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Re: Rikk Re: [XTalk] for Bob Schacht: history, nature, science and the resurrection

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  • Bob Schacht
    ... Thanks. I ll try to make this relatively quick, as I ve got other matters to deal with tonight. ... You seem to be asking about a goal-less game. Its hard
    Message 1 of 8 , Jan 29, 2007
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      At 09:20 AM 1/29/2007, Rikk Watts wrote:
      >Thanks Bob, I really have to catch up on this stuff; much of this was very
      >helpful. just some questions if I may... and if it's alright too, I'll just
      >deal with the first half. Maybe we can move on after working through this
      >(if you have the time).

      Thanks. I'll try to make this relatively quick, as I've got other matters
      to deal with tonight.



      >On 28/1/07 9:25 PM, "Bob Schacht" <bobschacht@...> wrote:
      >
      > > In games there's always a
      > > "goal," so one generally assumes the other side wants to "win." You can't
      > > avoid trying to "predict" all those things that may influence how people
      > > will act. .. what you usually do is to try
      > > to guess at all the factors that will go into the opposing leader's
      > > decision, and then try to simulate each factor. And you can bet that those
      > > factors include psychological and emotional variables. And then you
      > > generally assume rationality, of course.
      >This is helpful, but I think my question was more to do with: granting that
      >there's always a "goal," is game theory a predictor of specific goals (and
      >values) or do the goals and players' values constitute the data it plugs
      >into the theory? In a discrete game setting, can game theory itself
      >determine goals? It seems evident to me that it cannot, since a given game
      >assumes a given goal, it cannot tell you whether that goal is morally
      >right or wrong.

      You seem to be asking about a goal-less game. Its hard for me to imagine
      what that might look like.


      >Also to take the chess game, if the goal is simply to win then whether the
      >game involves just a friendly between my wife and myself or between Spassky
      >and Fischer doesn't seem to make much difference in terms of the steps one
      >would take to win. How does game theory, when applied to winning a chess
      >match, see anything that relates to a particular game's significance? I
      >suppose it's possible by setting those games within a larger game, but how
      >does one then avoid an infinite regression?

      I don't know about infinite regression, but the important thing here is to
      be clear about the actual goals.
      * First of all, it is not necessarily the case that both parties have
      the *same* goals. Of course, if this is the case, then things get much more
      complicated.
      * Second, your two chess games are not really equivalent, because the
      goals may be only superficially the same. For example, in the husband-wife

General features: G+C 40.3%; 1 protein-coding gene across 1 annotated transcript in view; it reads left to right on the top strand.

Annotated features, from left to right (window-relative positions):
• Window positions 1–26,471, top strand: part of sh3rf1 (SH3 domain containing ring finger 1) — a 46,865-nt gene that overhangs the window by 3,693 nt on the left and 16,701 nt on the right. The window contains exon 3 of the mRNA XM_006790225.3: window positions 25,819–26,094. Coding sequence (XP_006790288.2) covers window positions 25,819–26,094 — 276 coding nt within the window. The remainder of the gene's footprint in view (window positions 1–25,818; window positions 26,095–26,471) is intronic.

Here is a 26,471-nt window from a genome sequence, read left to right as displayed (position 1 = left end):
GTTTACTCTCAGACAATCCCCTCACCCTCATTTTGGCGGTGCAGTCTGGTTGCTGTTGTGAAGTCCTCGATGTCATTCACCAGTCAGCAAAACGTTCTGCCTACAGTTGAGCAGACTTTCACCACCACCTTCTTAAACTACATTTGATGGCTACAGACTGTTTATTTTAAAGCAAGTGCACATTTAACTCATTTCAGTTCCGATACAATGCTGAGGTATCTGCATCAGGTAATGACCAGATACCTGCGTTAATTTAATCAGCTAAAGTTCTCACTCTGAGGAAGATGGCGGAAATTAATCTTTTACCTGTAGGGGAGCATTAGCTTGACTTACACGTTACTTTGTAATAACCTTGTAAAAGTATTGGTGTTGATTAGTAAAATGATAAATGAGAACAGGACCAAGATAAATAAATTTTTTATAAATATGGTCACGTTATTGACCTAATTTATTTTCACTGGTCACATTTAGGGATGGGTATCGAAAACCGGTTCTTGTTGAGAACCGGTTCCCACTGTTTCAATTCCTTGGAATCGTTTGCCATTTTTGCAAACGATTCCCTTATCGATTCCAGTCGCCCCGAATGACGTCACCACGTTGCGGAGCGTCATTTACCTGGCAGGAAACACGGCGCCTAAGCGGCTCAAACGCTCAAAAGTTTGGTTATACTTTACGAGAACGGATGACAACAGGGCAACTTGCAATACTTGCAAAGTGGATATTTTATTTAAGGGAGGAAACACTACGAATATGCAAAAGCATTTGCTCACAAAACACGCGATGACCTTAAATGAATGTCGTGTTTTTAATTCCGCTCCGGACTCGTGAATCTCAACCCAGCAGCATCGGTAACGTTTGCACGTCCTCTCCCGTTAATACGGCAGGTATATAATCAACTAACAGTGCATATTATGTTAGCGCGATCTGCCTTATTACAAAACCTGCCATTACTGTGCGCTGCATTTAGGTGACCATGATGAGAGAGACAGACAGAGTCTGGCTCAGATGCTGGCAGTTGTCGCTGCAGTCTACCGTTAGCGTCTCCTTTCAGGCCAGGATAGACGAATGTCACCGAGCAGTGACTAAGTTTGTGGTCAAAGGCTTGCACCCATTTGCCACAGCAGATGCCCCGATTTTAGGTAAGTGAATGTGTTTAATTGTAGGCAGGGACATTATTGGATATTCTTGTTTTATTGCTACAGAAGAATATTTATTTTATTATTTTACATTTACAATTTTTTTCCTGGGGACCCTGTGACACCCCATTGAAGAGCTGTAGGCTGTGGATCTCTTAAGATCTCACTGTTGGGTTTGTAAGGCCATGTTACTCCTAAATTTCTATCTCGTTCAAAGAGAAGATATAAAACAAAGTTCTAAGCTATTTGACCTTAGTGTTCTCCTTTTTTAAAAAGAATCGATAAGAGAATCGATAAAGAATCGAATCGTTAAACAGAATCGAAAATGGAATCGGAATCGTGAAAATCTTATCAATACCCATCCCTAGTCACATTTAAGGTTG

chess game, the game occurs within the context of an ongoing relationship.
      Spassky and Fischer did not have to think about living together for the
      next year.
      * Third, just because there may be games within games doesn't
      inevitably lead to infinite regression.
      Let's try a historic parallel: Napoleon's war with the Russians. Napoleon
      won, right? He chased the Russians all the way to Moscow, and captured the
      Russian capitol. But he didn't see the larger game that his opponents were
      playing, and wound up losing, big time, at Waterloo. There we had a
      regression of a game within a game, but it wasn't an infinite regression.

      In advanced game theory, the one thing you have to be careful about is
      this: Do I know all of the relevant issues?

      I won't draw it out, but I see another parallel in the current games being
      played by our U.S. government against the Iranians, who invented the game
      of chess, and who have been an imperial power for 3,000 years. We must look
      like children to them.


      >I wonder too if we are defining science so broadly that it begins to be
      >another word for thinking reasonably. Perhaps I'm operating with an badly
      >out of date definition of science, but I thought science was primarily about
      >proposing hypotheses about the material world whose adequacy is tested by
      >experiment (as opposed say to discussing ideas where the test is logic).

      The first part of your characterization of science is OK, but why just the
      "material" world? Do you hold that clinical psychologists are not
      scientists? Why just "by experiment"? What "experiments" do Astronomers do?
      Or Geologists? What "experiments" did Darwin do? What "experiments" did
      Einstein do?

      I'd really! really! really! like to expunge the stereotype of scientists as
      people in white lab coats who do all their work in laboratories. Science is
      MUCH more than that. People who resort to such stereotypes expose their own
      lack of knowledge about science. But alas! C.P. Snow's Two Cultures seem to
      be very much alive and well, and their prejudices and biases seem
      remarkably intact, I regret to say. For that reason, I am favorably
      impressed by your interest in learning about game theory. I salute your